Monday, July 25, 2011

Peaches and Cream (and Cake) Two Ways or Have Your Cake and Eat it Two

 I don't want to live in a world without peaches.  Really.  And I only like canned peaches pureed into Bellini Soup (is there such a thing?) or on top of cottage cheese for lunch in the winter if I'm just desperate and out of time and am feeling tres fat.  And while, "Sorry don't get it done, Dude," is one of the more famous John Wayne quotes, I often remember him in front of a campfire, "Open me up a can of those peaches."  Poor cowboys.  They didn't have fresh peaches.  Just cooked, peeled, old canned things.

In St. Paul, we've had peaches from several places for a few weeks.  And some of them have been glorious.  We're still waiting for Colorado western-slope, but that's as it should be.  Having lived in Colorado for years, I'm not addicted to those peaches.  In fact, I like peaches from other states better.  (These are fighting words, I know.  Sorry, Colorado.)  There's just not enough rain in Colorado for fruit trees.  Around Penrose,  (south of Colorado Springs) there are some apple orchards that nearly bite the dust every few years despite large-scale irrigation.

Here are some of my favorite ways with peaches:

Unadorned and sweetly loved

Into a salsa for fish or pork or chicken or as a salad all alone with avocado.
 Here's the link for the salsa recipe here at More Time at the Table.
Grilled with a little fresh cheese, thyme and a squiggle of honey

Here's the salsa served with a grilled pork chop and my mustard tarragon green bean salad.
 This year, I've been baking in the wee, small hours of the morning. (Don't you love that song?)  It's the only way to get something in and out of the oven without adding to the heat index.  I tried Peaches, Cream, and Cake in two varieties, taking each to friends' houses for dinner.  I can always be counted on to bring dessert.  Besides, it transports easily.

First off was Peach Shortcake and I recommend it highly if only because the shortcakes bake quickly and you could even do them in a counter top oven should you be blessed enough to have one.  I am not.  Second was Elvis Presley's Favorite Cake with Peaches and (homemade) Ginger Ice Cream.  For some reason (not wanting to appear the forever blogger at dinner)--I only have a pic of the cake.  But you'll get the idea.

Saturday, July 9, 2011

Golden Beet Ricotta Salad with Fresh Cherries and Carmelized Shallots or What's in a Name?

Could this have a better name?  How about "Delicious?"
I know.  This sounds like something off a froofroo menu, right?  I couldn't think of another name for it that said what it was. When you're naming a recipe, it must
  • catch the ear
  • catch the eye
  • represent the dish accurately in a thrice (or right away, you might say)
  • not be too long (ha)
  • end up in the right place in the index ( on google)
Of those things, the most important one for me is that you know what you're making just by the name. There's no sense being halfway through making something and saying, "Geez, this is full of walnuts!" with your jaw dropped.  On the other hand, I'm sometimes taken in by coy, cute, or gimmicky recipe titles like
  • Funny Bones
  • Babysitter's Spaghetti Casserole (You can google either of the first two; they're real.)
  • Chocolate Nut Heavens  (This one being my own; I held a contest for the name on fb.)
I mean, think of it.  Sally Lunn Cake.  Anadama Bread.  Brunswick Chicken.  Pagliacci's Cheesecake. And I make those.  How about Anzac Biscuits?  Slippery Soup?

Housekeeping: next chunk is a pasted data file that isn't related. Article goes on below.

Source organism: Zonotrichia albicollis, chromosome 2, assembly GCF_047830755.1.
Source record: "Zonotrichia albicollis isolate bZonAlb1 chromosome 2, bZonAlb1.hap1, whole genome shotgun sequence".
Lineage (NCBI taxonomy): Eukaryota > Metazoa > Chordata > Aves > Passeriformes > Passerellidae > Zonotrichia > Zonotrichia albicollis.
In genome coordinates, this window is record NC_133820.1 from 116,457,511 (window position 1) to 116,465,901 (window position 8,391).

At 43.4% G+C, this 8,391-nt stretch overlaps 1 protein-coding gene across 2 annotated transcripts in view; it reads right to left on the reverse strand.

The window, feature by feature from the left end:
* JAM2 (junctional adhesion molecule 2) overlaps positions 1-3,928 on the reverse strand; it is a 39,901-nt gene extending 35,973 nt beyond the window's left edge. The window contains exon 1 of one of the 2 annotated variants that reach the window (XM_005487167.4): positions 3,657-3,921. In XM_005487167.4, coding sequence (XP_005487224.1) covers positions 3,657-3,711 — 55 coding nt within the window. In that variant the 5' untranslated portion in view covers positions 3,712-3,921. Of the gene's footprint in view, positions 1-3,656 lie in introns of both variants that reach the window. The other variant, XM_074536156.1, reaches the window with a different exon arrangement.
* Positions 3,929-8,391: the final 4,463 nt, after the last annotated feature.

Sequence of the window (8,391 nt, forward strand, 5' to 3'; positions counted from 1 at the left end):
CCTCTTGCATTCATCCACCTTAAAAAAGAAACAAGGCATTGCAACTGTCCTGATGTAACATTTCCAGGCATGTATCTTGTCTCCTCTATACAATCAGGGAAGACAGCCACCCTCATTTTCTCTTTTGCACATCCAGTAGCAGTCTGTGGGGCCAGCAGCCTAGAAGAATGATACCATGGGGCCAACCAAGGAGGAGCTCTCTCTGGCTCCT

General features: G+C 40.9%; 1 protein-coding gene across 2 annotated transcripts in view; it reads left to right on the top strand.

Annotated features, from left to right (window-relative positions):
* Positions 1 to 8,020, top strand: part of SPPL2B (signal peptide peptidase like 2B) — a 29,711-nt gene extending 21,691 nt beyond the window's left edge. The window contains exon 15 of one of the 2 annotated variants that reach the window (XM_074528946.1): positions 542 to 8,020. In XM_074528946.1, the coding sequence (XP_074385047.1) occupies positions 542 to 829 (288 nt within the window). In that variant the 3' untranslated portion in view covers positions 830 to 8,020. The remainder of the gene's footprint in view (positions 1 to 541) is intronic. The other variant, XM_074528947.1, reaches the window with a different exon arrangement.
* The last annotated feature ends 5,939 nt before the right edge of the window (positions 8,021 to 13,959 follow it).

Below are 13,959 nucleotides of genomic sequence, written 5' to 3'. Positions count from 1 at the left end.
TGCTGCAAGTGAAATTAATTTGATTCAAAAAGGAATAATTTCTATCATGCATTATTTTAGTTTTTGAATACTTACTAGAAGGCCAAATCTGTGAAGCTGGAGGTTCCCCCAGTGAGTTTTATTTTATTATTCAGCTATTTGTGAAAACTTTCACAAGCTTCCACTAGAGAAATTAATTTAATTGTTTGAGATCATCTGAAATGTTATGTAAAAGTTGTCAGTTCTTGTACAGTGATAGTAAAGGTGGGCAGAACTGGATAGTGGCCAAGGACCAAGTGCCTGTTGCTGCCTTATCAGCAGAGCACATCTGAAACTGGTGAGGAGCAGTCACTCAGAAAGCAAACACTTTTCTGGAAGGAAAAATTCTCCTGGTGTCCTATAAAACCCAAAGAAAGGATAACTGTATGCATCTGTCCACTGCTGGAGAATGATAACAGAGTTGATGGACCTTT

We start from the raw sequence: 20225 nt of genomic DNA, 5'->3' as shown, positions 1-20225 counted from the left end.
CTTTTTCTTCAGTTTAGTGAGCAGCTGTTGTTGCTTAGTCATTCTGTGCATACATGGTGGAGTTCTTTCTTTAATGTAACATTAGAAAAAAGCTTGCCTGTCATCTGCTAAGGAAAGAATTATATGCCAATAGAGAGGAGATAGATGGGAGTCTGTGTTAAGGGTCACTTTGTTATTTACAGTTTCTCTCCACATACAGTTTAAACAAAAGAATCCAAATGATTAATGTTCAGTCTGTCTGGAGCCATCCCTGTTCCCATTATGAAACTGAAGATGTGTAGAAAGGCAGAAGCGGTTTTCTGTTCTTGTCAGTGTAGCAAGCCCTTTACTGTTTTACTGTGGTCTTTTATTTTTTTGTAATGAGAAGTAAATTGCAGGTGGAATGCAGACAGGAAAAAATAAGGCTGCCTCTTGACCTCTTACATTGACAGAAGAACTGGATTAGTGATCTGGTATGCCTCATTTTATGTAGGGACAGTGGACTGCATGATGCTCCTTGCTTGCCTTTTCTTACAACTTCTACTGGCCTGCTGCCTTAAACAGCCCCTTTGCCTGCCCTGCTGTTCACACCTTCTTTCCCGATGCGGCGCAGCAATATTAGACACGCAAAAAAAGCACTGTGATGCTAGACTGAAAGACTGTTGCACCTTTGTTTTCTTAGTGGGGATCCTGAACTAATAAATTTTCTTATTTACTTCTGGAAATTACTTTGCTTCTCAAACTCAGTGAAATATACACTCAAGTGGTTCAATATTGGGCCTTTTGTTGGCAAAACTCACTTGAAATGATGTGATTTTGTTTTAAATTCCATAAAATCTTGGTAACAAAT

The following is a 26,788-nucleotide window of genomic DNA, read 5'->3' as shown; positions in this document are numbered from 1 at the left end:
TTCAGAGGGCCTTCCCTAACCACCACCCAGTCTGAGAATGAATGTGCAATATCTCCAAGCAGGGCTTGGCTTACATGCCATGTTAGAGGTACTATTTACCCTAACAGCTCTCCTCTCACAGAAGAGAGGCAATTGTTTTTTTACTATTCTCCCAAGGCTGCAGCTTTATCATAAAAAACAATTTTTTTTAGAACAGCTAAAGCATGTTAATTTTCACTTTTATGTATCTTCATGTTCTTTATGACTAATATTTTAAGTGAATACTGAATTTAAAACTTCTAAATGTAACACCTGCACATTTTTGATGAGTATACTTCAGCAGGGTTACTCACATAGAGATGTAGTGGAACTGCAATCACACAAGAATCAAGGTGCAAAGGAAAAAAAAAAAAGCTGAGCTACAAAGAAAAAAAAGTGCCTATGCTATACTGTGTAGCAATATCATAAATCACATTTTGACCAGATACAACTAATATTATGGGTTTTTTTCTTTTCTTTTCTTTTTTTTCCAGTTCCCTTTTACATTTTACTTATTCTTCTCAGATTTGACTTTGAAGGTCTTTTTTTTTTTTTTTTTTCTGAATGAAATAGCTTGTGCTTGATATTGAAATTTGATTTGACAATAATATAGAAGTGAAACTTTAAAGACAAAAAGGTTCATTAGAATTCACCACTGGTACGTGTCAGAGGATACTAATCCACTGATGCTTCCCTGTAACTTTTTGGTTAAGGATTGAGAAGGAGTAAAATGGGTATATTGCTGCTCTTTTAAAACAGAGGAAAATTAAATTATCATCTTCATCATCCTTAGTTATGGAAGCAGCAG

To say nothing of Pasta Puttanesca, Grandma Clark's Soda Bread, Sabayon, Pavlova, Mother's Pie, Ruffled Ham, Oysters Ernie, Rose D's Mushroom Monterey, Hot Toddy, Chatham Artillery Punch, and so on.

Compare those to:
  • Chicken and Potatoes
  • Fried Clams with Tomato Sauce
  • Scallop and Artichoke Soup
  • Cheese Omelet
If you see "Chicken and Potatoes," you know what you're getting.  If you see "Mystery Soup," in the index, it' a mystery.  (Heat, mixing well, 2 cans beef broth and 1 8 oz package cream cheese.  --That's the entire recipe from THE EASTERN JUNIOR LEAGUE COOKBOOK.)

To some of us (who grew up in the mid west, for example)  Quahog Chowder sounds like something out of Star Trek.  We didn't know from clams. We probably weren't picking that name out of the index.

Two friends  this week kindly invited us to a  potluck for a group that typically meets once a month to try a new restaurant.  Somehow, backyards, mosquitoes, and vegetable gardens beckoned an outdoor summer gathering and a homemade potluck was the July event.  Because summer fruit is coming on and I love a reason to fix a big dessert, I brought (more than a) pound cake with sliced fresh peaches and homemade ginger ice cream.  (Ok, come over; I'll make it for you, too.)  The cake, I kid you not, was called "Elvis Presley's Favorite Cake."  Would you have jumped to the conclusion that this was a regular old, if delish and huge, pound cake?

Elvis Presley's Favorite Cake
The recipe's on, and probably in other places as well.  And if your berries are in, get up early and make this baby.  Invite the neighbors; it'll serve 12-14.

Friday, July 8, 2011

Eat and Run

Guess where?!
Want to follow wonderful cooks around on their summer adventures?

Check this out:   Foodily has a great list for you to click and armchair eat and travel today.  Enjoy.

Sing a new song,

Wednesday, July 6, 2011

Pagliacci's New York Cheesecake

Pagliacci's New York Cheesecake--Made and photographed this year in St. Paul
I don't double blog.  Or if I do, I do it rarely.

This cake, however, belongs on both blogs.  I've made it for Dave's birthday since l984 and for lots of other occasions since.  In different reincarnations.  Chocolate, pumpkin, toffee, cranberry compote.  You get the idea.

For some reason, the recipe ended up on the Dinner Place blog.  Forgive me.  So if you need the recipe, go here:

More later as you sing a new song,